The tiny hermit-like Kingdom of Bhutan is very close with India and conducts most of its international interactions by means of this country. The problem, though, is that it’s right next to China, too, and the ultra-nationalists in power in India might overreact if Thimphu edges closer to Beijing for whatever reason it might eventually have, especially if this is done in response to New Delhi’s bullying. In that case, India might seek to engineer the same sort of annexation circumstances that it deployed in Sikkim in the 1970s in order to set the stage for its annexation out of the ‘zero-sum’ logic that this is the only alternative to prevent it from ‘falling to China’ (which was also the mentality that drove New Delhi to annex Sikkim). However, things might not go as smoothly as India anticipates, so it might have to use the pretext of anti-Indian separatist/terrorist groups hiding out in Bhutan’s lowlands (which has happened before in the 1990s) in order to militarily intervene in its affairs and as the first step to outright annexing it soon thereafter.
A Second Nepali Civil War
Nepal is near the edge of falling into a second civil war, albeit this time not between monarchists and communists (Maoists), but between the highlanders and lowlanders. The problem is that the country’s September 2015 constitution decreed that the unitary state would devolve into a federation, and the Indian-aligned (and mostly, Indian-originating, whether indigenously born or recently immigrated) “Madhesi” people almost immediately started rioting over their displeasure with the proposed borders. They wanted their lowland territory to be part of a single political latitudinal unit, not divvied up as part of several longitudinal ones that also incorporated the highland populations. The problem is especially acute because some reports state that the “Madhesi” comprise over 51% of the population, and India was accused of blockading the border in support of its compatriot proxies in order to pressure Kathmandu into changing the forthcoming federative delineations.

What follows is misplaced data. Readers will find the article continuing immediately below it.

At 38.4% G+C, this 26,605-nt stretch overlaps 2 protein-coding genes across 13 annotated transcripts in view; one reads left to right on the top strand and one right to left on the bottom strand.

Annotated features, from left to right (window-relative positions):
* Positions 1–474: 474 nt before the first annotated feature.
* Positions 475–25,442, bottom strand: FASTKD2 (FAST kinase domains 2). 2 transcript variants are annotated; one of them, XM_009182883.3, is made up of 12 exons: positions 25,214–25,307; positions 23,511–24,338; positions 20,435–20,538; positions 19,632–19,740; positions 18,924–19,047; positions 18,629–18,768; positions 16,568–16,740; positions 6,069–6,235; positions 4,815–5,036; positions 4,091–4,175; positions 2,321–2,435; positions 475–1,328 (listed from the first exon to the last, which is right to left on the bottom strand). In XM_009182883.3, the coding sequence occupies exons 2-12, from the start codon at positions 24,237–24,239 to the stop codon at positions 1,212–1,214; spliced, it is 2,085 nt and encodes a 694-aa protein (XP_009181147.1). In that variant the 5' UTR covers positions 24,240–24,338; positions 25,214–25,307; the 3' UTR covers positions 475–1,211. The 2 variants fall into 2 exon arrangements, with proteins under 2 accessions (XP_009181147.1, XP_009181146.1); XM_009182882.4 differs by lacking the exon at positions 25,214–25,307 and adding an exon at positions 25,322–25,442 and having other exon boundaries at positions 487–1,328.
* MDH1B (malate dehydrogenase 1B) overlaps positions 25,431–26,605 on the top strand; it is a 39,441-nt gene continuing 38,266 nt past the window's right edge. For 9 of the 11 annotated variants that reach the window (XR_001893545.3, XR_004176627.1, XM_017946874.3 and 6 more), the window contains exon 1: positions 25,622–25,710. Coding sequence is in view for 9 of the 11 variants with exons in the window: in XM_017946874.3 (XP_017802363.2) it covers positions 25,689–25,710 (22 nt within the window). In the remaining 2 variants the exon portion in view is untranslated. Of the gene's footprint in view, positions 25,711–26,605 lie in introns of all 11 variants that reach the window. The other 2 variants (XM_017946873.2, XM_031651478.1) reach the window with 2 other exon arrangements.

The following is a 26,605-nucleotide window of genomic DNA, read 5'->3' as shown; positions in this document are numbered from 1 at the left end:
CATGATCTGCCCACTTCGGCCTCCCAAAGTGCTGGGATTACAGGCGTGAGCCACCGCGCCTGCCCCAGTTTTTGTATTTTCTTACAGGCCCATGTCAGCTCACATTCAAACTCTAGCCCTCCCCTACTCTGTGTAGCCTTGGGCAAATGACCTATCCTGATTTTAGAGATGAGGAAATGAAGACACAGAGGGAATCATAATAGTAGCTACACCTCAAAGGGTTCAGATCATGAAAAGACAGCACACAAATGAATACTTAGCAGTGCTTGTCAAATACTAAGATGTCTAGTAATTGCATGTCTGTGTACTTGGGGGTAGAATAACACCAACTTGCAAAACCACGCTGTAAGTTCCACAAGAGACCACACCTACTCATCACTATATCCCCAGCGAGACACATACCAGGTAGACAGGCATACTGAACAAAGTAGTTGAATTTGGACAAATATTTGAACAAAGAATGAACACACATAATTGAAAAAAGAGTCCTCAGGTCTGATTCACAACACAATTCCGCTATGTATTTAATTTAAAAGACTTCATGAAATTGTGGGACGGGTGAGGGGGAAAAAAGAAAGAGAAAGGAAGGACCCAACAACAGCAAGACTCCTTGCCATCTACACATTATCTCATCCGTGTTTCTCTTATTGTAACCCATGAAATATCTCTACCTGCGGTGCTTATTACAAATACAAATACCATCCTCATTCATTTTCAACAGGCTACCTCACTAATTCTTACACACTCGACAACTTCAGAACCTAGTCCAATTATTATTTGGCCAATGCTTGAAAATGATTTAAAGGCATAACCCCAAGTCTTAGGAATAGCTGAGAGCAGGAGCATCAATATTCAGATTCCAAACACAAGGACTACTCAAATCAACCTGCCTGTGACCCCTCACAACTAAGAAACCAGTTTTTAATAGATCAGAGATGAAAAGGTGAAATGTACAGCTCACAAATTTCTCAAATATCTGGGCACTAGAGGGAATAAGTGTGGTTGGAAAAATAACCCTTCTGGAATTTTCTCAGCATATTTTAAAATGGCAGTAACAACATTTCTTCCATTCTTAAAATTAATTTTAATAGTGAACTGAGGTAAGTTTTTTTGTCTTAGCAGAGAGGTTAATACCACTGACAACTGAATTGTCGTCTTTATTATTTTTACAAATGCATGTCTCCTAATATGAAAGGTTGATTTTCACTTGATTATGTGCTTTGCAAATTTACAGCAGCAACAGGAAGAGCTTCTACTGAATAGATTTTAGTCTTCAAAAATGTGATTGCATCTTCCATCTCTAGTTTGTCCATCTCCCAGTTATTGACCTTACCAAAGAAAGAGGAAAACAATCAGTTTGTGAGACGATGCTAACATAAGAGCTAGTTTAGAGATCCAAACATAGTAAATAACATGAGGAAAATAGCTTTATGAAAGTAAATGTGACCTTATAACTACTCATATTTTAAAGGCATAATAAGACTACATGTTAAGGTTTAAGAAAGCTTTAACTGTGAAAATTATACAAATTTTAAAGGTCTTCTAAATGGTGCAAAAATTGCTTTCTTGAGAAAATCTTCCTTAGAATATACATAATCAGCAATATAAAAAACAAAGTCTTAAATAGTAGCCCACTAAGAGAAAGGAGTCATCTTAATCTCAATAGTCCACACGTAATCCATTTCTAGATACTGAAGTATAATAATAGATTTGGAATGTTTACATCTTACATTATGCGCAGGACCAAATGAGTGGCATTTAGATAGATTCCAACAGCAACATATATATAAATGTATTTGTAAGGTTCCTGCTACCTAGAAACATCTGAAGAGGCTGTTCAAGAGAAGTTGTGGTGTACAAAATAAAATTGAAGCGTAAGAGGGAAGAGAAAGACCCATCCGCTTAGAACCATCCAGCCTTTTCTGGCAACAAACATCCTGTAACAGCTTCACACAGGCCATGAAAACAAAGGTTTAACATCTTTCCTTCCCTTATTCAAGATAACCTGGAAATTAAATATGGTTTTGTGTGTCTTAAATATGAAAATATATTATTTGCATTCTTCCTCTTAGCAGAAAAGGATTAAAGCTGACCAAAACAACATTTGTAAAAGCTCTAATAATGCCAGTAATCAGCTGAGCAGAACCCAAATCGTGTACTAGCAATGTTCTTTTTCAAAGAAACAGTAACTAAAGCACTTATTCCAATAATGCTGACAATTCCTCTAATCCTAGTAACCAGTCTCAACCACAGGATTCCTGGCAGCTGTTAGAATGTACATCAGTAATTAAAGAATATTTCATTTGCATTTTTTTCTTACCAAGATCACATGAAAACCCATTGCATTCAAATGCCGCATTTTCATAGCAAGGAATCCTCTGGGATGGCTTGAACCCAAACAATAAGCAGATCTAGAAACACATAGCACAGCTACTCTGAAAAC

A compromise was eventually reached whereby some changes would be made, but it remains to be seen if they will be actualized in practice or not, which in essence would transform Nepal into an Identity Federation that would be de-facto partially controlled by India. The situation is very explosive and all sides have heated grievances that they’re on the verge of physically letting out, and the onset of a Second Nepali Civil War would subsequently create a crisis for Indian-Chinese relations as both sides rush to support their partners in the conflict. Nepal might find itself the hot proxy battleground for the Chinese-Indian Cold War, one which could very easily spill across either of their borders and by extension have very real domestic consequences for each Great Power. Due to what’s at stake, a Second Nepali Civil War could even precede a Second Sino-Indian War as well, however limited it might be.
Khalistan As The Next Kashmir?
The followers of the Sikh religion have long demanded enhanced autonomy within India, with some even going as far as to call for the creation of their own sub-national state of Khalistan in their native Punjabi homeland. This part of the country strategically straddles the Pakistani border and is thus an area of zero compromise for the central Indian authorities, unless, of course, the socio-political situation deteriorated so much that New Delhi was forced into a compromise. In the event that the Khalistan Movement relaunches a sustained campaign for their interests, it’s possible that India will overreact, seeing it as a Pakistani plot and Islamabad’s response to New Delhi’s none-too-subtle support for Baloch separatism.